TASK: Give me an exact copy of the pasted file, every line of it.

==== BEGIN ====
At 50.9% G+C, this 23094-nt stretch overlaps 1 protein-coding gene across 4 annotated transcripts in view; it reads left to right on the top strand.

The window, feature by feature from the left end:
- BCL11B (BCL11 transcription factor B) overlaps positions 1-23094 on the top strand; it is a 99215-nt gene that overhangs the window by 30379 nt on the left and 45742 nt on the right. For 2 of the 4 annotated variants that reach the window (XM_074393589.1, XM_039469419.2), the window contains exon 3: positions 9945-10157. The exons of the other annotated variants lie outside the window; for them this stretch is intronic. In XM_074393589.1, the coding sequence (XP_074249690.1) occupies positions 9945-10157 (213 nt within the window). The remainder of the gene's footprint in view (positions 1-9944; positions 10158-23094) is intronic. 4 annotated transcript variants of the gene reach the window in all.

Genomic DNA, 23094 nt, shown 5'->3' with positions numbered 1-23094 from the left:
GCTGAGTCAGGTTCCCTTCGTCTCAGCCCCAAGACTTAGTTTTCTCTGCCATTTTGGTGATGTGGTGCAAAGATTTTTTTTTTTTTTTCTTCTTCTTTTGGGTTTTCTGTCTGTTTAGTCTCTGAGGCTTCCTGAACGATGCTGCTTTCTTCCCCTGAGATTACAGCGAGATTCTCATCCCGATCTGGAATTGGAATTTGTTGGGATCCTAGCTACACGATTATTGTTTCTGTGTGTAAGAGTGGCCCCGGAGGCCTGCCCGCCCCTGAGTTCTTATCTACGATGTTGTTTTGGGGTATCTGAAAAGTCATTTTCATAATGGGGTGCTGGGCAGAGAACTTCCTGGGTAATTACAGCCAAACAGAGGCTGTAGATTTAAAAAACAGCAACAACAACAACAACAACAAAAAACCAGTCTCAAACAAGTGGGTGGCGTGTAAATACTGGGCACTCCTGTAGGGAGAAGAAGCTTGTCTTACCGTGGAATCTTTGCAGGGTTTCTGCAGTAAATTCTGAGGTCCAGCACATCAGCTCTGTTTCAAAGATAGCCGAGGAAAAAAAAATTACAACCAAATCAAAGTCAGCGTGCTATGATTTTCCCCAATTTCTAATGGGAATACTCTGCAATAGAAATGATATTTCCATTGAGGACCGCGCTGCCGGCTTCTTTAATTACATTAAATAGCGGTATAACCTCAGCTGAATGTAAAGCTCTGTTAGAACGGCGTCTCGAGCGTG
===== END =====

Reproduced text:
At 50.9% G+C, this 23094-nt stretch overlaps 1 protein-coding gene across 4 annotated transcripts in view; it reads left to right on the top strand.

The window, feature by feature from the left end:
- BCL11B (BCL11 transcription factor B) overlaps positions 1-23094 on the top strand; it is a 99215-nt gene that overhangs the window by 30379 nt on the left and 45742 nt on the right. For 2 of the 4 annotated variants that reach the window (XM_074393589.1, XM_039469419.2), the window contains exon 3: positions 9945-10157. The exons of the other annotated variants lie outside the window; for them this stretch is intronic. In XM_074393589.1, the coding sequence (XP_074249690.1) occupies positions 9945-10157 (213 nt within the window). The remainder of the gene's footprint in view (positions 1-9944; positions 10158-23094) is intronic. 4 annotated transcript variants of the gene reach the window in all.

Genomic DNA, 23094 nt, shown 5'->3' with positions numbered 1-23094 from the left:
GCTGAGTCAGGTTCCCTTCGTCTCAGCCCCAAGACTTAGTTTTCTCTGCCATTTTGGTGATGTGGTGCAAAGATTTTTTTTTTTTTTTCTTCTTCTTTTGGGTTTTCTGTCTGTTTAGTCTCTGAGGCTTCCTGAACGATGCTGCTTTCTTCCCCTGAGATTACAGCGAGATTCTCATCCCGATCTGGAATTGGAATTTGTTGGGATCCTAGCTACACGATTATTGTTTCTGTGTGTAAGAGTGGCCCCGGAGGCCTGCCCGCCCCTGAGTTCTTATCTACGATGTTGTTTTGGGGTATCTGAAAAGTCATTTTCATAATGGGGTGCTGGGCAGAGAACTTCCTGGGTAATTACAGCCAAACAGAGGCTGTAGATTTAAAAAACAGCAACAACAACAACAACAACAAAAAACCAGTCTCAAACAAGTGGGTGGCGTGTAAATACTGGGCACTCCTGTAGGGAGAAGAAGCTTGTCTTACCGTGGAATCTTTGCAGGGTTTCTGCAGTAAATTCTGAGGTCCAGCACATCAGCTCTGTTTCAAAGATAGCCGAGGAAAAAAAAATTACAACCAAATCAAAGTCAGCGTGCTATGATTTTCCCCAATTTCTAATGGGAATACTCTGCAATAGAAATGATATTTCCATTGAGGACCGCGCTGCCGGCTTCTTTAATTACATTAAATAGCGGTATAACCTCAGCTGAATGTAAAGCTCTGTTAGAACGGCGTCTCGAGCGTG